IM Chapter 8 Stock Valuation

IM Chapter 8 Stock Valuation - Chapter 8 STOCK VALUATION...

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Chapter 8 STOCK VALUATION SLIDES 8.1 Key Concepts and Skills 8.2 Chapter Outline 8.3 Cash Flows for Stockholders 8.4 One-Period Example 8.5 Two-Period Example 8.6 Three-Period Example 8.7 Developing The Model 8.8 Estimating Dividends: Special Cases 8.9 Zero Growth 8.10 Dividend Growth Model 8.11 DGM – Example 1 8.12 DGM – Example 2 8.13 Stock Price Sensitivity to Dividend Growth, g 8.14 Stock Price Sensitivity to Required Return, R 8.15 Example 8.3 Gordon Growth Company – I 8.16 Example 8.3 Gordon Growth Company – II 8.17 Nonconstant Growth Problem Statement 8.18 Nonconstant Growth – Example Solution 8.19 Quick Quiz – Part I 8.20 Using the DGM to Find R 8.21 Finding the Required Return – Example 8.22 Table 8.1 – Summary of Stock Valuation 8.23 Features of Common Stock 8.24 Dividend Characteristics 8.25 Features of Preferred Stock 8.26 Stock Market 8.27 NASDAQ 8.28 Work the Web Example 8.29 Reading Stock Quotes 8.30 Quick Quiz – Part II
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A-97 CHAPTER 8 CHAPTER WEB SITES Section Web Address 8.1 www.dividenddiscountmodel.com 8.2 http://www.calpers-governance.org/forumhome.asp www.irs.gov 8.3 www.bloomberg.com www.nyse.com www.nasdaq.com www.island.com finance.yahoo.com End of Chapter Material www.mhhe.com/edumarketinsight CHAPTER ORGANIZATION 8.1 Common Stock Valuation Cash Flows Some Special Cases Components of the Required Return 8.2 Some Features of Common and Preferred Stocks Common Stock Features Preferred Stock Features 8.3 The Stock Markets Dealers and Brokers Organization of the NYSE Nasdaq Operations Stock Market Reporting 8.4 Summary and Conclusions ANNOTATED CHAPTER OUTLINE Slide 8.1 Key Concepts and Skills Slide 8.2 Chapter Outline 8.1. Common Stock Valuation .A Cash Flows Stock valuation is more difficult than bond valuation because the cash flows are uncertain, the life is forever and the required rate of return is unobservable.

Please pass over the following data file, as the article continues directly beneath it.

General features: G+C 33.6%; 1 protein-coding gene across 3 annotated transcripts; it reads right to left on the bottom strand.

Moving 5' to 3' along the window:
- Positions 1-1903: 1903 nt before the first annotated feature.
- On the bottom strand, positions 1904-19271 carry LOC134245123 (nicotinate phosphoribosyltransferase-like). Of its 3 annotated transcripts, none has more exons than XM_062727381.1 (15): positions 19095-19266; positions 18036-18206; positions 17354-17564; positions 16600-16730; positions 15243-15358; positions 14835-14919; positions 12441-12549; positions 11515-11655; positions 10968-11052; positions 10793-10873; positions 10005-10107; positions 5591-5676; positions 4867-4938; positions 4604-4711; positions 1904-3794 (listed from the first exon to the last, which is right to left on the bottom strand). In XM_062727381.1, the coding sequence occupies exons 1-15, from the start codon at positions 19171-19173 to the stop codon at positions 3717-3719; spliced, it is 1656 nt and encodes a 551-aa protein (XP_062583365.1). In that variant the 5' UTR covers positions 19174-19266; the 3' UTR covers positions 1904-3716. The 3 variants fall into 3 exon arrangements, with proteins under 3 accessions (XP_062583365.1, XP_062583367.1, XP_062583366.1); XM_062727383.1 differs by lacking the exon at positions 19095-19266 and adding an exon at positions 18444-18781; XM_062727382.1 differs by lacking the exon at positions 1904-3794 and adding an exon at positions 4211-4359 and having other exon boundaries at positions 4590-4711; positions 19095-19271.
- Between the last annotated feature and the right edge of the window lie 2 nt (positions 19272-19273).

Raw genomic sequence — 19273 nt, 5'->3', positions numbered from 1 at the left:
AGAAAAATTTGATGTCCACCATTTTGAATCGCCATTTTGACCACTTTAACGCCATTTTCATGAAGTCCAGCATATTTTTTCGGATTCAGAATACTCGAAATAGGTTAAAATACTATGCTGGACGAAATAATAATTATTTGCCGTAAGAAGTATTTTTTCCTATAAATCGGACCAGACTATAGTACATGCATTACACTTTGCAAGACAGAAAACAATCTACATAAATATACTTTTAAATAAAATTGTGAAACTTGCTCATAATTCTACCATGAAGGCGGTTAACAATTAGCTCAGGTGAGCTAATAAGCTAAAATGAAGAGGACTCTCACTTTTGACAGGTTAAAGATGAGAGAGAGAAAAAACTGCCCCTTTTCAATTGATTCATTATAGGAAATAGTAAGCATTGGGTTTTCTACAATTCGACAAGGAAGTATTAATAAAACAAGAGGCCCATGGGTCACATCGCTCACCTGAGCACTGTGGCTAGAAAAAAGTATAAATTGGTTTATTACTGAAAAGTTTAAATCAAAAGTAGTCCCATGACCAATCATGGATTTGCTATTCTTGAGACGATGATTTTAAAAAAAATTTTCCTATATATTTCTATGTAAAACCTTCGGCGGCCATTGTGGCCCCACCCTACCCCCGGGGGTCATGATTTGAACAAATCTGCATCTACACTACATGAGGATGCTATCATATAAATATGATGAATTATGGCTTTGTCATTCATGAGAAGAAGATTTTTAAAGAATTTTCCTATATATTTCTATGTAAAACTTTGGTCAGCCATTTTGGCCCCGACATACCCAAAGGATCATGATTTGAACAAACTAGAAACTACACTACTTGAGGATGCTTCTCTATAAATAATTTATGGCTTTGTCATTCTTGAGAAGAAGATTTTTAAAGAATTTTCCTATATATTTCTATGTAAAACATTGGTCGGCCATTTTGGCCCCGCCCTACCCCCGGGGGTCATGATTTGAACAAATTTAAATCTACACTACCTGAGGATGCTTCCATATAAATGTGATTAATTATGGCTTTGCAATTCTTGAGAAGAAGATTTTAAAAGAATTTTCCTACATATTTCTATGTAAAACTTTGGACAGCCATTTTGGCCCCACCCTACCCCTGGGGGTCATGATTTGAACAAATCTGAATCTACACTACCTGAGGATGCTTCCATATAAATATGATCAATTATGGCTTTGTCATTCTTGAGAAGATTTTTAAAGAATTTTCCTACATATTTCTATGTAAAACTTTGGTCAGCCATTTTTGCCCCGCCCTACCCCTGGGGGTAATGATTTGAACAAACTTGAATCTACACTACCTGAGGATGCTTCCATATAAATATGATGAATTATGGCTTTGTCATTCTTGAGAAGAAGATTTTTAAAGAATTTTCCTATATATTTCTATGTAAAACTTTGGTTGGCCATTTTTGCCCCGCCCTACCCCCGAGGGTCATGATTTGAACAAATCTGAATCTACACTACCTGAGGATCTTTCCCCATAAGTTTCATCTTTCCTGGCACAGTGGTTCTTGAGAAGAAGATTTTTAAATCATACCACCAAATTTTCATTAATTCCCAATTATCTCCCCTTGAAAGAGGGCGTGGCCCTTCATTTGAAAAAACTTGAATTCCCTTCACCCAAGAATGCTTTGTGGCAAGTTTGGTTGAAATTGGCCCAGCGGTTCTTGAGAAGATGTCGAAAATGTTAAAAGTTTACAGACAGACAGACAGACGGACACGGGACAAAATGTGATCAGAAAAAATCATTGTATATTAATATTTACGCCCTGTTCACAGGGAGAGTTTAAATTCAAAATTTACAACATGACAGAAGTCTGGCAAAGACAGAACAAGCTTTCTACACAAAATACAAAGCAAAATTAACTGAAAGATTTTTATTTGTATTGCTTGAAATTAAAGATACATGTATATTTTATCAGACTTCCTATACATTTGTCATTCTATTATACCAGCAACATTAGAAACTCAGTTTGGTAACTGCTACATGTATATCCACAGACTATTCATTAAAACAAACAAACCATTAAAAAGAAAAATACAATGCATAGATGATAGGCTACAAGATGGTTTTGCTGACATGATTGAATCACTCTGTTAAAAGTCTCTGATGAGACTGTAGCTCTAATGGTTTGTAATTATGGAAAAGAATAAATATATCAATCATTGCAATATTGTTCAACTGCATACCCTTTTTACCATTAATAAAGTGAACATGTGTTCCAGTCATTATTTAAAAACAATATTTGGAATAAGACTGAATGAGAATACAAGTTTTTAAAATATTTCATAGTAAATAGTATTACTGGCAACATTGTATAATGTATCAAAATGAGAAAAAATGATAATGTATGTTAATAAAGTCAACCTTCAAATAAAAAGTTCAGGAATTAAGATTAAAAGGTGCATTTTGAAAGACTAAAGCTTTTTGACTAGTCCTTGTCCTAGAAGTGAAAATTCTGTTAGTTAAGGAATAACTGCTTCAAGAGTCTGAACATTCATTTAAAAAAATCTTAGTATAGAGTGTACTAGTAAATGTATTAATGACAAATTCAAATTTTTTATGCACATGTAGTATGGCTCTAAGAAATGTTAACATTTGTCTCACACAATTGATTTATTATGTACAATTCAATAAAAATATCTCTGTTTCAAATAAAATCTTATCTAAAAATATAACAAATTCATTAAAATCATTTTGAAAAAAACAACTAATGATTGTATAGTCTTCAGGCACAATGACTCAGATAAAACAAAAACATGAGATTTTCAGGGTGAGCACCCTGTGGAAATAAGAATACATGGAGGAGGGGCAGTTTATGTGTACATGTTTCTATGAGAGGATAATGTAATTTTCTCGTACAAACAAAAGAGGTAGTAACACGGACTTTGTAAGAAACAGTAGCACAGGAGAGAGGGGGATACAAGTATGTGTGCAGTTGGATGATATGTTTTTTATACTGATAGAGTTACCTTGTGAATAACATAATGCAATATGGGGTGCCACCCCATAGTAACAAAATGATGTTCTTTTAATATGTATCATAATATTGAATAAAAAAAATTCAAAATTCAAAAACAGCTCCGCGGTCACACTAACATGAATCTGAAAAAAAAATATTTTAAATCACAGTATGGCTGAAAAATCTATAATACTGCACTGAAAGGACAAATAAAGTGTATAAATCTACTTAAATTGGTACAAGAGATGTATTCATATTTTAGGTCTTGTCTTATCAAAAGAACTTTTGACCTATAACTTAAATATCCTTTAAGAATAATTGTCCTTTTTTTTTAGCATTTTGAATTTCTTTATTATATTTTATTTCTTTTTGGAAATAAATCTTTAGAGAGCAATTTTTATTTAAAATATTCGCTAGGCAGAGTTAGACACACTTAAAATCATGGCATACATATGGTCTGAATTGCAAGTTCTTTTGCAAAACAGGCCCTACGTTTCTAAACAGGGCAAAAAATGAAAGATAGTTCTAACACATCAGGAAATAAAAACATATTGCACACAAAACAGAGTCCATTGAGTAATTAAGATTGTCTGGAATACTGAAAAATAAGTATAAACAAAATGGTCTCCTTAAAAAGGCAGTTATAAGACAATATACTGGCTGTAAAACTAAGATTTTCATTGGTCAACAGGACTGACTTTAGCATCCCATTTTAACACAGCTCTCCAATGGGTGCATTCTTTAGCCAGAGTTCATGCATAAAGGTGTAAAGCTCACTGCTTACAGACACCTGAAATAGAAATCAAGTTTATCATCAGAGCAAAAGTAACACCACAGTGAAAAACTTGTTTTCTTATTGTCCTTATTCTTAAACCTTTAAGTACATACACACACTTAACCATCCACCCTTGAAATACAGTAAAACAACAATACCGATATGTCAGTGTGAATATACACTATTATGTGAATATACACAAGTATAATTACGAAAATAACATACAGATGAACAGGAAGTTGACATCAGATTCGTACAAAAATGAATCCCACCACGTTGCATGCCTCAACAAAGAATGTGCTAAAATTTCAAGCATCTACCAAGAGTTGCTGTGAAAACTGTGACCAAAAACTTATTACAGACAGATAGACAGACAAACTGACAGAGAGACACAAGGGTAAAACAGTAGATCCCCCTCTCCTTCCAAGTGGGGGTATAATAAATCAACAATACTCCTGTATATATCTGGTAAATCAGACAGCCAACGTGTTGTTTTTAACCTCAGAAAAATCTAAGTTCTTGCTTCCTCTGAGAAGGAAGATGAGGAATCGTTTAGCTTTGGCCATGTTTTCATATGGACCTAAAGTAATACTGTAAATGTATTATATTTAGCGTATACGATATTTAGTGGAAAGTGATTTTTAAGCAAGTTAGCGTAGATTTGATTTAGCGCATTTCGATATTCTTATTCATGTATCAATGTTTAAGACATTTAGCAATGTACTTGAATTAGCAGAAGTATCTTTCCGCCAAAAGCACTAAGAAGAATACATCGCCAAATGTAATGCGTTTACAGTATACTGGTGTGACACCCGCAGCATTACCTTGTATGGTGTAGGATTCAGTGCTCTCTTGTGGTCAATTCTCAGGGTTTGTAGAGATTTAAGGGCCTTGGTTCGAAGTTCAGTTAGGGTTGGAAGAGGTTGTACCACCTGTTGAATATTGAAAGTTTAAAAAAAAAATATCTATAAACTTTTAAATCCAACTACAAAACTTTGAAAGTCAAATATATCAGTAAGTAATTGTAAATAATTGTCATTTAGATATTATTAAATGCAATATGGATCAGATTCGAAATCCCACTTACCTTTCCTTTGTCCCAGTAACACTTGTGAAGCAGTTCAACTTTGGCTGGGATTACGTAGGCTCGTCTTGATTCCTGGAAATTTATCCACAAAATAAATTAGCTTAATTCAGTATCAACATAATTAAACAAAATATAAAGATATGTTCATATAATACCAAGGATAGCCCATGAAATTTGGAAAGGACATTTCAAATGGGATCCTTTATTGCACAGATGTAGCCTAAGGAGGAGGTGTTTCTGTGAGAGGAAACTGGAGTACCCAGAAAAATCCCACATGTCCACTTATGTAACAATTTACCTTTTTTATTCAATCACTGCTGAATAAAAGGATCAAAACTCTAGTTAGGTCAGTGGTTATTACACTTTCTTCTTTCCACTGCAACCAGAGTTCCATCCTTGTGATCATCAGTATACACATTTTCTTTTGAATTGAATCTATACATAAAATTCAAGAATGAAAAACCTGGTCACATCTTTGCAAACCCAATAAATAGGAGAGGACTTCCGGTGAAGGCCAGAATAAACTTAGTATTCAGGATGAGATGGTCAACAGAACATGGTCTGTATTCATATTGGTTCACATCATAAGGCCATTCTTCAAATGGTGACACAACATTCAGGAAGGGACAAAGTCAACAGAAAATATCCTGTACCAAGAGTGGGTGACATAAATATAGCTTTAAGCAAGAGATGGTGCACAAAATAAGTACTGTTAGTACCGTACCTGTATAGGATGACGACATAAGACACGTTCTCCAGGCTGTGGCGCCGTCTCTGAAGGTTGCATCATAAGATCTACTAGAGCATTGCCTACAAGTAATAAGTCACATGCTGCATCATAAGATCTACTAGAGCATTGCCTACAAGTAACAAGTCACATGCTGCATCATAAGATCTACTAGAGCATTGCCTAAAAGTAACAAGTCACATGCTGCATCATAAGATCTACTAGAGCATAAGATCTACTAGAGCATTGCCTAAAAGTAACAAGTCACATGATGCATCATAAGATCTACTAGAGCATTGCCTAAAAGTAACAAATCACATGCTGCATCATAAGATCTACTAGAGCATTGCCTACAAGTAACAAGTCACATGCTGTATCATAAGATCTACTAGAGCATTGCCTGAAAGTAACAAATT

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CHAPTER 8 A-98 The cash flows to stockholders consist of dividends plus a future sale price. You can illustrate that the current stock price is ultimately the present value of all expected future dividends: P 0 = D 1 /(1+R) + D 2 /(1+R) 2 + D 3 /(1+R) 3 + … Slide 8.3 Cash Flows for Stockholders Slide 8.4 One-Period Example Slide 8.5 Two-Period Example Slide 8.6 Three-Period Example Slide 8.7 Developing The Model Ethics Note, page 235: The importance of the components of the valuation model is brought into sharp focus in a discussion of pension funding decisions. Pension and Investments reports that in November, 1993 the Securities and Exchange Commission issued a “new, unprecedented warning …to use only ‘high-grade’ market rates for discounting” for valuing pension assets. The article reports that many over-funded plans could “slip into underfunded status.” A practical result of the use of inappropriate return estimates is found in the case of Witco Chemical, which took large charges against earnings in 1993 related to its use of an inappropriate rate for computing its unfunded pension liability. Students might first be asked to guess how one determines an
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IM Chapter 8 Stock Valuation - Chapter 8 STOCK VALUATION...

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